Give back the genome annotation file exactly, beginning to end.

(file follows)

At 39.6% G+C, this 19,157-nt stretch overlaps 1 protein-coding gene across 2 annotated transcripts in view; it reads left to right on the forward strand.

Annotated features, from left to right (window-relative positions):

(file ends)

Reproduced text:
At 39.6% G+C, this 19,157-nt stretch overlaps 1 protein-coding gene across 2 annotated transcripts in view; it reads left to right on the forward strand.

Annotated features, from left to right (window-relative positions):